The PCUSA’s Stated Clerk Grayde Parsons told the PNS that the denomination has “advocated for almost four decades for civil rights for lesbian, gay, bisexual and transgender persons. Today’s decision by the U.S. Supreme Court is in keeping with that work.”

Another PCUSA leader, the Rev. Dr. J. Herbert Nelson, director of the denomination’s Office of Public Witness said that it’s “always good when the church is at the front end of a movement such as this and catches the spirit in the wind of where people are attempting to move society and give voice to those who have long been silenced … Our task now is to educate congregations and address how the church is to engage society and our differences. It’s much more than a gay/lesbian issue. We are seeing laws overturned in favor of communities that have not always been represented.”

The Office of the General Assembly, which is the constitutional/legal arm of the PCUSA, posted a document to answer questions about how the ruling will affect clergy and congregations.

Same Gender Marriage after Supreme Court: Obergefell v. Hodges,” clearly states that “Nothing in our Constitution shall compel a teaching elder to perform a marriage service that the teaching elder believes is contrary to the teaching elder’s discernment of the Holy Spirit and understanding of the Word of God.”

In response to five questions concerning the new law of the land, the document does include some worrying statements that will only be answered as the courts continue to hear cases and issue further rulings on these issues. The questions and some of the troubling answers include: (Emphases added)

  1. “What does this mean for marriage in the state in which I live?”
  2. “What does this mean for clergy performing marriage ceremonies? … The Supreme Court recognized that religious individuals and institutions may continue to teach and practice sincerely held religious beliefs so we presume that clergy may not be compelled by the state to perform or officiate a marriage between two people that violates the sincerely held religious belief of the clergy…”
  3. “What does this mean for congregations? Will congregations be required to host a wedding ceremony that violates their sincerely held religious belief? … This is a fluid area of law and any congregation concerned about the use of their buildings should consult with a licensed attorney in their state.”
  4. “What if a teaching elder (pastor) in a called or temporary position disagrees with a session on the use of church property for a same gender wedding? … It is possible that the effectiveness of a teaching elder in a particular call to congregational ministry may be affected by any ongoing disagreement between a session and a teaching elder.”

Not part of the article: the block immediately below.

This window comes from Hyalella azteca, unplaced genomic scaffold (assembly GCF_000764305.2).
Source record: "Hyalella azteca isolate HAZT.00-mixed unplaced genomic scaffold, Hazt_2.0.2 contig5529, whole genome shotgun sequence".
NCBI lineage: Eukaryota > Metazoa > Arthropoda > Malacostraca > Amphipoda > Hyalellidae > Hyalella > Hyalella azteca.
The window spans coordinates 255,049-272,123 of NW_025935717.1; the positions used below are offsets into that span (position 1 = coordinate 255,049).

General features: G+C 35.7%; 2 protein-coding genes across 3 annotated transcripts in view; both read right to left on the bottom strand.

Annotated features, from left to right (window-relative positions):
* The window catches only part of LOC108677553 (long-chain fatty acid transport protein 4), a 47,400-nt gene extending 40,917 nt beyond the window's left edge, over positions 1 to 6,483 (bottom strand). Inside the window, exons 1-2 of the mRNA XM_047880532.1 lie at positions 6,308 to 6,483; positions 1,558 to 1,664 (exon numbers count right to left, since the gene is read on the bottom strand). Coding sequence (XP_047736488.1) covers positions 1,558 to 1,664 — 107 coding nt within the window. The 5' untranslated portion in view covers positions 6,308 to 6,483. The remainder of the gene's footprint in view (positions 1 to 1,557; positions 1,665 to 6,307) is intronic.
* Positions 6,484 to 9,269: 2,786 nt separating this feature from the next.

5. “Will the tax-exempt status of our congregation be affected by our decision not to open the building to same-gendered marriage? The case does not go to the question about tax-exempt status of congregations. The tax exempt status of a congregation will probably not be affected by any decision about the use of property as long as the congregation’s policies and procedures are clear that they are based upon a sincerely held religious belief.”

Carmen Fowler LaBerge, president of the Presbyterian Lay Committee commented that “proving a local congregation has a ‘sincerely held religious belief’ that is no longer shared by the denomination with which it is affiliated will mean that there’s no larger ecclesiastical backstop for PCUSA churches. The statement says as much in #3 where it is evident that the denomination does not intend to assist its congregations in defending their conscience in this matter. The presumption indicated in the answer to question #2 is equally troubling. If you are a PCUSA teaching elder, you may currently have protection under the denomination’s constitution but it does not sound as if the denomination is prepared to defend you in civil court should the state determine to compel you.”

The Evangelical Presbyterian Church

bill dudley prays 2

Bill Dudley prays for the church and the nation after hearing the news of the court ruling at the EPC’s assembly.

In its statement about the Supreme Court’s ruling, the Evangelical Presbyterian Church firmly stated “a church we must adhere to the biblical definition of marriage, rather than a cultural one.”

The court’s ruling was announced during the EPC’s 35th General Assembly meeting. Upon hearing the news, the EPC took time from its busy schedule to allow Former GA Moderator Bill Dudley to pray for the church and in the nation in light of the news.

The EPC’s statement read:

The Evangelical Presbyterian Church grieves today’s ruling of the Supreme Court, which illustrates the continued disregard for the biblical, traditional, Judeo-Christian values upon which the foundation of our nation was established. As a church, we continue to rest our faith in the sovereign God and the authority of His Holy Word. We pray faithfully for our nation and our leaders as so commanded by Scripture.

We bear no malice toward those with a same-sex attraction; in fact, we love them with the love of Christ. However, as a church we must adhere to the biblical definition of marriage, rather than a cultural one.

We recognize that civil governments adopt policies that do not align with biblical values. However, those policies must never require that people of faith abandon the clear teaching of Scripture, forfeit the right to proclaim those truths, or change their beliefs or practices.